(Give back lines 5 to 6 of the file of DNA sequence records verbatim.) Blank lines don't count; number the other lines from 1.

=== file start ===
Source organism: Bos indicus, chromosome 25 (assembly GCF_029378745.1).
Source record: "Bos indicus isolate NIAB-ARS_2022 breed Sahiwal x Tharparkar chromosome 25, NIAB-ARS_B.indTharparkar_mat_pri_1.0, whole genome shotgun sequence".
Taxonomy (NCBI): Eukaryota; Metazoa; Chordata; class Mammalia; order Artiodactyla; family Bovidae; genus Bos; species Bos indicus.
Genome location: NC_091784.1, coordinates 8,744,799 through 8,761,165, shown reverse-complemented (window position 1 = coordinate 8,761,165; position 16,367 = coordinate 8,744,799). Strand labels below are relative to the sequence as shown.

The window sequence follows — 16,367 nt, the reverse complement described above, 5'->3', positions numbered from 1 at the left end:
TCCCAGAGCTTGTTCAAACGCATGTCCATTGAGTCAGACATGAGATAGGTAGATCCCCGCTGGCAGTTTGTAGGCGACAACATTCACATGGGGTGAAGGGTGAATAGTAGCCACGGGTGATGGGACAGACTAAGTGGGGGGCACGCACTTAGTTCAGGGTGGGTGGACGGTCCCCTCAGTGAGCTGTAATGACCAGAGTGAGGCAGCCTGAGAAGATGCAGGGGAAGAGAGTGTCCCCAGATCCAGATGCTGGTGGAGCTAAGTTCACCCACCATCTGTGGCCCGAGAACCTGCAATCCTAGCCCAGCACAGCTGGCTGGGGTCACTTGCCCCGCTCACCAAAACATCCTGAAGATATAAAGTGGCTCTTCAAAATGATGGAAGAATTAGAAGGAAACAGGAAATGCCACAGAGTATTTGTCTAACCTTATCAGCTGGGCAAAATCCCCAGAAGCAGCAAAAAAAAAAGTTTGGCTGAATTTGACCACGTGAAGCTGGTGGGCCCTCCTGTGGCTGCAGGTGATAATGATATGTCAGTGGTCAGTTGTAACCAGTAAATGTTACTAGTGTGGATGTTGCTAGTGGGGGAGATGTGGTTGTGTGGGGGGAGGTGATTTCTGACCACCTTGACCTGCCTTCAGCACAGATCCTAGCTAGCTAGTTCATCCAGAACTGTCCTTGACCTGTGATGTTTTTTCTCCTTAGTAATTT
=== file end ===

The window sequence follows — 16,367 nt, the reverse complement described above, 5'->3', positions numbered from 1 at the left end:
TCCCAGAGCTTGTTCAAACGCATGTCCATTGAGTCAGACATGAGATAGGTAGATCCCCGCTGGCAGTTTGTAGGCGACAACATTCACATGGGGTGAAGGGTGAATAGTAGCCACGGGTGATGGGACAGACTAAGTGGGGGGCACGCACTTAGTTCAGGGTGGGTGGACGGTCCCCTCAGTGAGCTGTAATGACCAGAGTGAGGCAGCCTGAGAAGATGCAGGGGAAGAGAGTGTCCCCAGATCCAGATGCTGGTGGAGCTAAGTTCACCCACCATCTGTGGCCCGAGAACCTGCAATCCTAGCCCAGCACAGCTGGCTGGGGTCACTTGCCCCGCTCACCAAAACATCCTGAAGATATAAAGTGGCTCTTCAAAATGATGGAAGAATTAGAAGGAAACAGGAAATGCCACAGAGTATTTGTCTAACCTTATCAGCTGGGCAAAATCCCCAGAAGCAGCAAAAAAAAAAGTTTGGCTGAATTTGACCACGTGAAGCTGGTGGGCCCTCCTGTGGCTGCAGGTGATAATGATATGTCAGTGGTCAGTTGTAACCAGTAAATGTTACTAGTGTGGATGTTGCTAGTGGGGGAGATGTGGTTGTGTGGGGGGAGGTGATTTCTGACCACCTTGACCTGCCTTCAGCACAGATCCTAGCTAGCTAGTTCATCCAGAACTGTCCTTGACCTGTGATGTTTTTTCTCCTTAGTAATTT